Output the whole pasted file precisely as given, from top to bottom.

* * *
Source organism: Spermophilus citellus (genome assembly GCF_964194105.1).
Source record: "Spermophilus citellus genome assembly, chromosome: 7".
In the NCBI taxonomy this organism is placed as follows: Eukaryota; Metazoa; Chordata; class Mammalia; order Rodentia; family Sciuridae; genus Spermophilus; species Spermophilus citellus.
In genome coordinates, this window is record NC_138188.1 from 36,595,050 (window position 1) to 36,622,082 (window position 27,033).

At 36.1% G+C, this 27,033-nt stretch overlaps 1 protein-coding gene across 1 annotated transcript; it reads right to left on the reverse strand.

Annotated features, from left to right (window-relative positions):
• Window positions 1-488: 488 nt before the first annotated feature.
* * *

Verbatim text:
Source organism: Spermophilus citellus (genome assembly GCF_964194105.1).
Source record: "Spermophilus citellus genome assembly, chromosome: 7".
In the NCBI taxonomy this organism is placed as follows: Eukaryota; Metazoa; Chordata; class Mammalia; order Rodentia; family Sciuridae; genus Spermophilus; species Spermophilus citellus.
In genome coordinates, this window is record NC_138188.1 from 36,595,050 (window position 1) to 36,622,082 (window position 27,033).

At 36.1% G+C, this 27,033-nt stretch overlaps 1 protein-coding gene across 1 annotated transcript; it reads right to left on the reverse strand.

Annotated features, from left to right (window-relative positions):
• Window positions 1-488: 488 nt before the first annotated feature.